RacerCFIIDave

    RacerCFIIDave

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    Just an aside...a bit of technical info most might not know...

    The "nuts and bolts" of how VOR works...

    There are 2 co-located transmitters...

    1 a sweeping focused beam...that rotates every 1/60 sec...

    2 an omnidirectional flash...that flashes every time the sweeping beam passes North...

    So...if your reciever picks up the paired signals together...you are due North of the Station...

    If there is 1/120 sec between flash and sweep...you are due South of the Station...etx...

    Kinda cool especially for the day...


    Dave
     
  9. May 20, 2008 #9

    RacerCFIIDave

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    Oh yeah...BTW Dana... the 172 I teach out of most still has an ADF...and I still use it and teach it...LOL

    It is so much fun to watch someone that has learned exclusively in late model glass panel planes come and fly with me in something old...put 'em under the hood and make 'em do an NDB approach to mins...:gig:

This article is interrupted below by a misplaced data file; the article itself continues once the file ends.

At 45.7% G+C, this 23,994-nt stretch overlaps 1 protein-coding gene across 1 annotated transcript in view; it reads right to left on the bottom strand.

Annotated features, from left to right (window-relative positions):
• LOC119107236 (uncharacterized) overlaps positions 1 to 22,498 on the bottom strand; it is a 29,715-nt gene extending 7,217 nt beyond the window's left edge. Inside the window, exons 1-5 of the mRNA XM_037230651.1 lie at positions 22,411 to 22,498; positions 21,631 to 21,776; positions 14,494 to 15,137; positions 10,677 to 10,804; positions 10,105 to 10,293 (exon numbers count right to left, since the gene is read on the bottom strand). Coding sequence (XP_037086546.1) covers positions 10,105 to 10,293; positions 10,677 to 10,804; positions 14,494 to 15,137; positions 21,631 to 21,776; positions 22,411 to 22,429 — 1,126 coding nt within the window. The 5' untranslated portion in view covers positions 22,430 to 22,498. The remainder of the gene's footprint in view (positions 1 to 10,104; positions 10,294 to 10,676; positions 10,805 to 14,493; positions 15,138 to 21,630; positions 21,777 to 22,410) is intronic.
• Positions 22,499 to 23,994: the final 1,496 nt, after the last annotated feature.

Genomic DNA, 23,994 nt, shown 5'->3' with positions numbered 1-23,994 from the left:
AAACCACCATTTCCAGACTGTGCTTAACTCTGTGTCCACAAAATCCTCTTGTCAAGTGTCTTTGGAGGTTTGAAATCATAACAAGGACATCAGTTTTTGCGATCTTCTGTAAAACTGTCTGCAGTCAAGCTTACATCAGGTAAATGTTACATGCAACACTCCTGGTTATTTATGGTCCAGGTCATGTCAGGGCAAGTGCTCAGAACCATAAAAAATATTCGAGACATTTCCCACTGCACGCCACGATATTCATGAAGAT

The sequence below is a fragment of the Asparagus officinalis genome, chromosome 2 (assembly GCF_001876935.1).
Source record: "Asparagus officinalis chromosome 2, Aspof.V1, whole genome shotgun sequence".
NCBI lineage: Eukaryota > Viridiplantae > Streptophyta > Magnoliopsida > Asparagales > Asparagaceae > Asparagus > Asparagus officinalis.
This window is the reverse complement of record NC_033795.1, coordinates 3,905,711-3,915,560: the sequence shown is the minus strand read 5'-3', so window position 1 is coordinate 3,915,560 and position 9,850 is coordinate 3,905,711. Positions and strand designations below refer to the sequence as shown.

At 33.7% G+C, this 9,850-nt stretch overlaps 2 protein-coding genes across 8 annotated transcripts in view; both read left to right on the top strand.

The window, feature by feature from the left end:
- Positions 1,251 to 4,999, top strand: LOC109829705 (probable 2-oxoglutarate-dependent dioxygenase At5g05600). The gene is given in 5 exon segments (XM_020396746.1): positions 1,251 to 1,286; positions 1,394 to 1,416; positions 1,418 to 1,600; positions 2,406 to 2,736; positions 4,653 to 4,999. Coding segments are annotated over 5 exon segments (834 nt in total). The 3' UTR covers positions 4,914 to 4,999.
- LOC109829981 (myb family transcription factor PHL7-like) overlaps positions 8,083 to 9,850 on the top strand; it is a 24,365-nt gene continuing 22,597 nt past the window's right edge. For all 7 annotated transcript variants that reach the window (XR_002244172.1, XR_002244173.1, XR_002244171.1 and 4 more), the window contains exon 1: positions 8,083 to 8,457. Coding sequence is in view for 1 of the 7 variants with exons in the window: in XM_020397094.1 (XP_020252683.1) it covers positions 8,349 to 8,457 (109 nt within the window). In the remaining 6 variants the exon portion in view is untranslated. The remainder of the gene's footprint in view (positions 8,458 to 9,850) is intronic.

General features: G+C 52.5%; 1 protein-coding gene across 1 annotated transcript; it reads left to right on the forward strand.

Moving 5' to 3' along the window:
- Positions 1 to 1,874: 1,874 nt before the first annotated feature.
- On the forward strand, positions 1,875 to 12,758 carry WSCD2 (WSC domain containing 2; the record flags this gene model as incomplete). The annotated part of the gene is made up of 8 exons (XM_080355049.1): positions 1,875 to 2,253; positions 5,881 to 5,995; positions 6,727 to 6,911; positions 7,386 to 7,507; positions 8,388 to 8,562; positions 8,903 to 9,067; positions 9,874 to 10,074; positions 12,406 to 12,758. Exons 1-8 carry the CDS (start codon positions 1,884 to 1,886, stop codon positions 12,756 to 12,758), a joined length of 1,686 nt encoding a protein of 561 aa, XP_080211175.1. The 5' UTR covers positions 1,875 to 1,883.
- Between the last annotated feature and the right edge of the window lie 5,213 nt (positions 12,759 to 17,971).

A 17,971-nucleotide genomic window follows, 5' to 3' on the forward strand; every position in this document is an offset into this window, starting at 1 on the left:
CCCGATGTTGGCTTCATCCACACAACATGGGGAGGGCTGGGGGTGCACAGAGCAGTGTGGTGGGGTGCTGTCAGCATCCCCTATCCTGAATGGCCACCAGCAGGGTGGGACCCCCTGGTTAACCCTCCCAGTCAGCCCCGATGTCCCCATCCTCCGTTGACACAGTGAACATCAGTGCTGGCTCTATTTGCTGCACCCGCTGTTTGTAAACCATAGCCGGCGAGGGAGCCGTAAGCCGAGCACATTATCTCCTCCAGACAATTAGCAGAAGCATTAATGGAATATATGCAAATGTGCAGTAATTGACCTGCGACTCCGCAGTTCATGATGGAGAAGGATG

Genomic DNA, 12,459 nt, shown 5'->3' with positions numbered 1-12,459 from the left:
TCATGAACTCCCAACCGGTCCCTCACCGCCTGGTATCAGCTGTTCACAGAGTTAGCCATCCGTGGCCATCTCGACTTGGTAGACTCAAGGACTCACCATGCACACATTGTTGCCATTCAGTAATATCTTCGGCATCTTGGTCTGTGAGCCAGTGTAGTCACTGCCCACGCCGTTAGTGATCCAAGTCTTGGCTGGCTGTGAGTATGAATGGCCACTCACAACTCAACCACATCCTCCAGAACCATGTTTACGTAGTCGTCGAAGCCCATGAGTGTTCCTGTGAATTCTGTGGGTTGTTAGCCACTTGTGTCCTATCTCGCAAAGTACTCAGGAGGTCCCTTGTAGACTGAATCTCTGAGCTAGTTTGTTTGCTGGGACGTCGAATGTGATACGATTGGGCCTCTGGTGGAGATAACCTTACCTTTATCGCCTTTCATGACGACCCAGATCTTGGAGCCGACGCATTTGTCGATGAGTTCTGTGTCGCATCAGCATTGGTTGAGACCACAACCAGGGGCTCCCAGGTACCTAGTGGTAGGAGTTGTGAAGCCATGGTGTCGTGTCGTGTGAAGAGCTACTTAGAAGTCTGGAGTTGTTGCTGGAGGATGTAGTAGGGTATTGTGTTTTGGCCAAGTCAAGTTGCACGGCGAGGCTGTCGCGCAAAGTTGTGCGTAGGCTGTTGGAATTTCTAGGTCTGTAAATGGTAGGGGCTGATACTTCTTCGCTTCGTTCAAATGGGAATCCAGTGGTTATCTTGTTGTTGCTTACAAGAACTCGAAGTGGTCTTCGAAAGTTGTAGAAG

I used to have a Tri-Pacer that had 2 ADFs.... that was 25yrs ago though...lol

    Dave
     
  10. May 20, 2008 #10

    RacerCFIIDave

    RacerCFIIDave

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    I don't really think that the possibility of FedGov shutting down the GPS constellation is so far fetched...in the case of serious civi unrest it sure would make sense for some totalitarian scum to shut it down...

    Because...it would sure be easy for a few aeronautical engineers to build a series of lovely surface-to-surface missiles...using handheld GPS units and video cameras for guidance...